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Although this could very well be a picture of me finding a new treasure at a favorite nursery, it's actually an illustration by David Catrow for a children's book called Plantzilla.

Monday, May 2, 2016

In A Vase on Monday - The Fiery Sphere Climbs Higher

The first time I saw and smelled  Buddleja globosa (AKA Orange Ball Tree) it was growing behind a huge Ceanothus (California Lilac) at Dragonfly Farms Nursery.   Since they both bloom at the same time and have complimentary colors and fragrances, it was a delight.

When I finally got a specimen of the Buddleja, 

there was no space left near my Ceanothus.  

Any of the three varieties I have.  Oh well.  Since a large branch of  Buddleja  had grown out into the street, I knew that it would be in today's vase and started searching for a spherical vase, preferably black, to compliment their shape.  Alas, no such receptacle caught my eye.  Since I remembered the blue and orange combination from Dragonfly Farms, I  decided to bring them together for this arrangement.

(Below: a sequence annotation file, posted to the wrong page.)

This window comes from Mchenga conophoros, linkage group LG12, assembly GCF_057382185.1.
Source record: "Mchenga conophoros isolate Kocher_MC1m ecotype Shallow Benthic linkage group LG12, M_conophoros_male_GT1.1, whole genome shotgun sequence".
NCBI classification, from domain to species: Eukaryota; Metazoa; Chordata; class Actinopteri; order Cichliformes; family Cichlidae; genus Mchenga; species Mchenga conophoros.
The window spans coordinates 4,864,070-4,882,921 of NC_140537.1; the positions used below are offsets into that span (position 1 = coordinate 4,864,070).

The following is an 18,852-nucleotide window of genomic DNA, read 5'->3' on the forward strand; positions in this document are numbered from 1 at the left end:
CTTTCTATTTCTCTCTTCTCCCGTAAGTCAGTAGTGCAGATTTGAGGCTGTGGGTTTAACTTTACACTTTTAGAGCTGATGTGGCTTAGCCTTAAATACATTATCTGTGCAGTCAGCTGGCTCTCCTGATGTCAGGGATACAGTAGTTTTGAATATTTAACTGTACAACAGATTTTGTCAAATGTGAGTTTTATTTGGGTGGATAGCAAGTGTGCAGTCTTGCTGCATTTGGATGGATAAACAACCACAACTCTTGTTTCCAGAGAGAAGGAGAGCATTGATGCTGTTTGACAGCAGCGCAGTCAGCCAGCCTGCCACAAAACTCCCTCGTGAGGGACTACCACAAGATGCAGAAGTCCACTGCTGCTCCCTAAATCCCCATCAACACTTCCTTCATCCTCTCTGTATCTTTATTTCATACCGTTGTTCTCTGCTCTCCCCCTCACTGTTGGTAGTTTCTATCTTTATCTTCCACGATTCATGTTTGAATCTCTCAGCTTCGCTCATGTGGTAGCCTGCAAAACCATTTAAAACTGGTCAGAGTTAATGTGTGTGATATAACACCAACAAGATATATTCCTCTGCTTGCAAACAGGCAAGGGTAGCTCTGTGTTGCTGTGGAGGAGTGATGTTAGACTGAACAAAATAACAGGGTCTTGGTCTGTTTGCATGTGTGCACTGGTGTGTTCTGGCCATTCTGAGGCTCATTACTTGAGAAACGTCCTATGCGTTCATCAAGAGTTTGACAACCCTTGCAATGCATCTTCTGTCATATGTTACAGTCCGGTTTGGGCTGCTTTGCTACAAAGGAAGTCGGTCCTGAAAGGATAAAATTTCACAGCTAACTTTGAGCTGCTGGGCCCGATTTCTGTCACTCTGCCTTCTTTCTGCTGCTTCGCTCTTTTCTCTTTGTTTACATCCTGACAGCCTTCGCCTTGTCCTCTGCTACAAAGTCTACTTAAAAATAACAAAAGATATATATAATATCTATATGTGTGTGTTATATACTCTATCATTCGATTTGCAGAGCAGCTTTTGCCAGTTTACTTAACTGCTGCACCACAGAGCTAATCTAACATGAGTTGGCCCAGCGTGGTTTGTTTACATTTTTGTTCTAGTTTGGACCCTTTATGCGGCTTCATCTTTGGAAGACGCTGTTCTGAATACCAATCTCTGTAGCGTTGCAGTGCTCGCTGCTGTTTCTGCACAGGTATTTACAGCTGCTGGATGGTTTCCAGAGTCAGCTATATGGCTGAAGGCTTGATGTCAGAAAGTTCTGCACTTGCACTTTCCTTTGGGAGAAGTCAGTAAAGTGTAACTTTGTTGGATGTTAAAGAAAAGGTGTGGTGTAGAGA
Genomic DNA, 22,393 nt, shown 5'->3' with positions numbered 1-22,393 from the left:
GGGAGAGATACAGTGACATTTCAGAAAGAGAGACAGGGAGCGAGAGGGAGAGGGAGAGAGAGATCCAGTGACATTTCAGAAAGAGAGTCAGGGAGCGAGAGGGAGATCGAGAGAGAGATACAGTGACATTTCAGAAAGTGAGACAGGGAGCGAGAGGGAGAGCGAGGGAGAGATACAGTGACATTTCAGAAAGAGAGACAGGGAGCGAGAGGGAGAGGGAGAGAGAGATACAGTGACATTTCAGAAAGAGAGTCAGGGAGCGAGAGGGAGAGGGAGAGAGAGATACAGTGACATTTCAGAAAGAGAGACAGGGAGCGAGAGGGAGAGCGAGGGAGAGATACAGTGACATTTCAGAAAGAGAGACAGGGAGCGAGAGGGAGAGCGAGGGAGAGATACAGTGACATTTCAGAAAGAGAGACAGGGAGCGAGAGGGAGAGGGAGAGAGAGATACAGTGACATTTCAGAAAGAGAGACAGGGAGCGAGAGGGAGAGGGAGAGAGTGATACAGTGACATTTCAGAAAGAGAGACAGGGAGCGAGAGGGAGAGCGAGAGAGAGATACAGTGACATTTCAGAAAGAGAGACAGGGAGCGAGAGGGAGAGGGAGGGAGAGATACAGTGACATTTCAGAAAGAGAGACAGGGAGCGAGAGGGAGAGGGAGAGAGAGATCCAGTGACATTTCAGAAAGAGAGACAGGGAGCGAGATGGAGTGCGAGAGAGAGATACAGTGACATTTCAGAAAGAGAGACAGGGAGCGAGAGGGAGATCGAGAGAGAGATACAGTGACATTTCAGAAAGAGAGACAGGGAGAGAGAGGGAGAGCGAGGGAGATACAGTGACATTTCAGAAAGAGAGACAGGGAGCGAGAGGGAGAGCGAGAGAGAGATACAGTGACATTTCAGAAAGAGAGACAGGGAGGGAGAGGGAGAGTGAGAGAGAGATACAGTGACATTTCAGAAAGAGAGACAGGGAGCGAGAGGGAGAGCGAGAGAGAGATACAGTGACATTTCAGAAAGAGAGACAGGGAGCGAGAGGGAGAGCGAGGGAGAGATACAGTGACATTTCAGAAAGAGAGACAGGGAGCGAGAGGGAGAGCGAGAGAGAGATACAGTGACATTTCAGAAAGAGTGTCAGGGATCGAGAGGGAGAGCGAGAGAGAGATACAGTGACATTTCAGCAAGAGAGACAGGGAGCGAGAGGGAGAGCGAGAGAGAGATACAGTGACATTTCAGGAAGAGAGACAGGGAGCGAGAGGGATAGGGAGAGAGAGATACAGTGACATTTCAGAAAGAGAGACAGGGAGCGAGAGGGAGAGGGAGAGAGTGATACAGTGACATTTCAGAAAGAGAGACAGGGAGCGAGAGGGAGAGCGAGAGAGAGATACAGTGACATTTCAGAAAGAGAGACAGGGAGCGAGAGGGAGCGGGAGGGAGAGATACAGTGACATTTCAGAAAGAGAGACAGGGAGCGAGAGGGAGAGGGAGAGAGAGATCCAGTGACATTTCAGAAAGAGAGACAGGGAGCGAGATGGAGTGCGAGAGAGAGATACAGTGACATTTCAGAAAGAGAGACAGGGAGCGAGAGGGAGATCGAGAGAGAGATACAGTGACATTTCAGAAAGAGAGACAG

A branch of Kolkwitzia amabilis, hanging out into the sidewalk was also pruned  to join the rest. 

This nice light blue/ periwinkle(?) vase, a thrift store find, was approved by St. Francis's head. 

The buddleja was standing up in back a bit more and I didn't notice until just now that by the time I took them into the dining room and photographed them, they were drooping and making the Kolkwitzia look like a lone player standing above a flat line of flowers. 

The fiery sphere of the sun climbs higher in our northern-hemisphere sky, our gardens are bursting with life and color as flora and fauna spring to life in the all to brief warmth to perpetuate their kind. The three glass spheres, selected to echo the shape and color of the buddleja and honor the sun, are, in real life, much more complimentary to each other.
In a Vase on Monday is hosted each week by the extremely creative Cathy at Rambling in the Garden.  Click here to see what she's put together this Monday and links to the offerings of other participating bloggers.


Friday, April 29, 2016

My Favorite Plants in the Garden ... This Month

My Favorite Plants...This Month is hosted by my pal Loree at Danger Garden on the last Friday of each Month.  For some reason I often loose track of the final Friday but this month remembered! How can one choose a few favorites from the explosion of growth and bloom happening in the garden right now.  I love them all but a group that wins my heart over and over is the maples, mostly Acer palmatum with their varied glowing colors that change several times during the summer before one last fireworks show in autumn.